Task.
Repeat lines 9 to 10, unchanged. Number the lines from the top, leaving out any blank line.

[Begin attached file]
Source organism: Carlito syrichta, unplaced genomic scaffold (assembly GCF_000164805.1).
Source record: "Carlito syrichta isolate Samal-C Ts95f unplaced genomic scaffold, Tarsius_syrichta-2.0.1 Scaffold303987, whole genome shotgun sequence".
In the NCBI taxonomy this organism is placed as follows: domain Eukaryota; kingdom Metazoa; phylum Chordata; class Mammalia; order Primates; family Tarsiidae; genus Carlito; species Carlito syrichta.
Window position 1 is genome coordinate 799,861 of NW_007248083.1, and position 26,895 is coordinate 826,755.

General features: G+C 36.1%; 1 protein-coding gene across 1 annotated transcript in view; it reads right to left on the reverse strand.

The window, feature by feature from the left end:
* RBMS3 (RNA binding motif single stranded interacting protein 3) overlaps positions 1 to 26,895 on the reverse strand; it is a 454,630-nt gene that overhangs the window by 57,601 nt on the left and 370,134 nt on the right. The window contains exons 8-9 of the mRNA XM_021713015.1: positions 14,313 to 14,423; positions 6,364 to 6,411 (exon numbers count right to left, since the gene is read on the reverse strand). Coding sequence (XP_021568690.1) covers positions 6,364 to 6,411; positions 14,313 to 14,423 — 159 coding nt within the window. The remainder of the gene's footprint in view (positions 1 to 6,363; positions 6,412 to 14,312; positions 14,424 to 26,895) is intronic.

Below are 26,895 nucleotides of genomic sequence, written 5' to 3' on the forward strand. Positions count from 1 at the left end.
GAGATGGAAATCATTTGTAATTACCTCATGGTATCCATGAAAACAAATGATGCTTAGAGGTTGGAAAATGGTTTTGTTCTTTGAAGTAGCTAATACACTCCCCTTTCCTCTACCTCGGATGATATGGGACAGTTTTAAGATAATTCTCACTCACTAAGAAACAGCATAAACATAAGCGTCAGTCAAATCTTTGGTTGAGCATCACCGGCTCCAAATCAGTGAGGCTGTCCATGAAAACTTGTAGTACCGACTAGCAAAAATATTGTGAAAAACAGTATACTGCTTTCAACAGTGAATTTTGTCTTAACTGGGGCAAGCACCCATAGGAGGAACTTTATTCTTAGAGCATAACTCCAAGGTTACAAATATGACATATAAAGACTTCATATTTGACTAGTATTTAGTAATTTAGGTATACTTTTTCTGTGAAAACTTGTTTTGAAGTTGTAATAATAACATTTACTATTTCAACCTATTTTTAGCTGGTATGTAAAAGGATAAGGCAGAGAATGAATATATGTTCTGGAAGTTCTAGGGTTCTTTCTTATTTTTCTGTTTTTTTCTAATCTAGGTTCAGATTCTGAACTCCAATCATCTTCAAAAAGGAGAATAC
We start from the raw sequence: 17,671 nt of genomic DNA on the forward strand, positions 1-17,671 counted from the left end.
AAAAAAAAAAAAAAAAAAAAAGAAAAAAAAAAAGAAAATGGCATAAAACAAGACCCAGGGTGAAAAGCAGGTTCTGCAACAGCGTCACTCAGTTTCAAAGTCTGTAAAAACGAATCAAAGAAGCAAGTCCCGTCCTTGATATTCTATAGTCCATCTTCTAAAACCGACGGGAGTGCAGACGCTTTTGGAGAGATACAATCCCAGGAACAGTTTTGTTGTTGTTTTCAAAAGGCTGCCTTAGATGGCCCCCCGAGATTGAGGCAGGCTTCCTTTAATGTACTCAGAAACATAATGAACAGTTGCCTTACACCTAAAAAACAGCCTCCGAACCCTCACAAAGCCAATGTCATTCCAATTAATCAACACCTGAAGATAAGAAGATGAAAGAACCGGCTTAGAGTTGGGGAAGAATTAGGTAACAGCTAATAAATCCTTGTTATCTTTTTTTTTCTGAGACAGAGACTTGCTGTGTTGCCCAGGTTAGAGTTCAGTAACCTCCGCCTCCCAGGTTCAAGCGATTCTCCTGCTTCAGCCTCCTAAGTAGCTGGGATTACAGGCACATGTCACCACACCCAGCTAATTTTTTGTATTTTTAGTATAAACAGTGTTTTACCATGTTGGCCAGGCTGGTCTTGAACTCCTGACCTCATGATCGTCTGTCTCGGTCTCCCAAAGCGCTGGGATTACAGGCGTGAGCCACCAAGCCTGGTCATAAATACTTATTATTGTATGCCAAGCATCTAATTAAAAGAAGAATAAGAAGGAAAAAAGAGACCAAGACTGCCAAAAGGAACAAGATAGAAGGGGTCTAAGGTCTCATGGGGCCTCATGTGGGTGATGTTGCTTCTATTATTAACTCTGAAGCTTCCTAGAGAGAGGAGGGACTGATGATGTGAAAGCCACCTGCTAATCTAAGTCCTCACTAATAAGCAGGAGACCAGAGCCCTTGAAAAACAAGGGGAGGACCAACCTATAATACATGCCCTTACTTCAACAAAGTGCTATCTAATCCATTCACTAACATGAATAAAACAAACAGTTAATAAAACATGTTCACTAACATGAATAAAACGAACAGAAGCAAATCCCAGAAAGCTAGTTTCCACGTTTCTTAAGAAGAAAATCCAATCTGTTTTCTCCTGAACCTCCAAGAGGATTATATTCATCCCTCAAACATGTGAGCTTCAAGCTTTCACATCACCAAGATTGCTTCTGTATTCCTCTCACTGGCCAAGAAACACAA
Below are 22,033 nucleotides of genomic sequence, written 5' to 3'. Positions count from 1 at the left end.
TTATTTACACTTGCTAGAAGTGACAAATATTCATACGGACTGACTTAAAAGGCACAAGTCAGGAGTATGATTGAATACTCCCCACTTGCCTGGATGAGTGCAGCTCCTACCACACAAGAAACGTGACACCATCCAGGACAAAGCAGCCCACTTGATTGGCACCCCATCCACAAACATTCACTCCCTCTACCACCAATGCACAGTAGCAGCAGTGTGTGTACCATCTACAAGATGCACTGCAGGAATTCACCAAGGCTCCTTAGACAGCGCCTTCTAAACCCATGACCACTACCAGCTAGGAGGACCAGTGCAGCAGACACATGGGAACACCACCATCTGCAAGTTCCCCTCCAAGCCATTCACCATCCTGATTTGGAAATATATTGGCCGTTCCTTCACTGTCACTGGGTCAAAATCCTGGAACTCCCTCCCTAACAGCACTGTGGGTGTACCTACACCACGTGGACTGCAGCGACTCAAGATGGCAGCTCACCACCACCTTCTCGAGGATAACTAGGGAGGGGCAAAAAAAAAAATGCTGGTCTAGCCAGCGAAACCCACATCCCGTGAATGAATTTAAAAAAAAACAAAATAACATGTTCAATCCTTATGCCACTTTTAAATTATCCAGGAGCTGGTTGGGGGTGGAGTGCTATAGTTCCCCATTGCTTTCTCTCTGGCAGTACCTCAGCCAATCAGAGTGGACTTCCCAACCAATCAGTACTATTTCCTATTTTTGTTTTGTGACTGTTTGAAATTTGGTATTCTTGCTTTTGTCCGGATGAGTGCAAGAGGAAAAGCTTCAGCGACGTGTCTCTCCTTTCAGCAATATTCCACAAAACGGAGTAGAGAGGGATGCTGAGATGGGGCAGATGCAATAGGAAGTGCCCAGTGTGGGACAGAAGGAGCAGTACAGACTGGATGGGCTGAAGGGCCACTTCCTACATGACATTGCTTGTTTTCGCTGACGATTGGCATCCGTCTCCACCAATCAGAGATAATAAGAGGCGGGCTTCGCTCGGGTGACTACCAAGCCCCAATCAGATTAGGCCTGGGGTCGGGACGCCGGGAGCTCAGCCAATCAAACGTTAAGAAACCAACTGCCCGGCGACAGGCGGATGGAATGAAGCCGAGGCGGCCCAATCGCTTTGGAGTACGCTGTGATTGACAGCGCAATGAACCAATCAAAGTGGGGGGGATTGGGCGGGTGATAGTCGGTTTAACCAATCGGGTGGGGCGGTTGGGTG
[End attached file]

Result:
GAGATGGAAATCATTTGTAATTACCTCATGGTATCCATGAAAACAAATGATGCTTAGAGGTTGGAAAATGGTTTTGTTCTTTGAAGTAGCTAATACACTCCCCTTTCCTCTACCTCGGATGATATGGGACAGTTTTAAGATAATTCTCACTCACTAAGAAACAGCATAAACATAAGCGTCAGTCAAATCTTTGGTTGAGCATCACCGGCTCCAAATCAGTGAGGCTGTCCATGAAAACTTGTAGTACCGACTAGCAAAAATATTGTGAAAAACAGTATACTGCTTTCAACAGTGAATTTTGTCTTAACTGGGGCAAGCACCCATAGGAGGAACTTTATTCTTAGAGCATAACTCCAAGGTTACAAATATGACATATAAAGACTTCATATTTGACTAGTATTTAGTAATTTAGGTATACTTTTTCTGTGAAAACTTGTTTTGAAGTTGTAATAATAACATTTACTATTTCAACCTATTTTTAGCTGGTATGTAAAAGGATAAGGCAGAGAATGAATATATGTTCTGGAAGTTCTAGGGTTCTTTCTTATTTTTCTGTTTTTTTCTAATCTAGGTTCAGATTCTGAACTCCAATCATCTTCAAAAAGGAGAATAC
We start from the raw sequence: 17,671 nt of genomic DNA on the forward strand, positions 1-17,671 counted from the left end.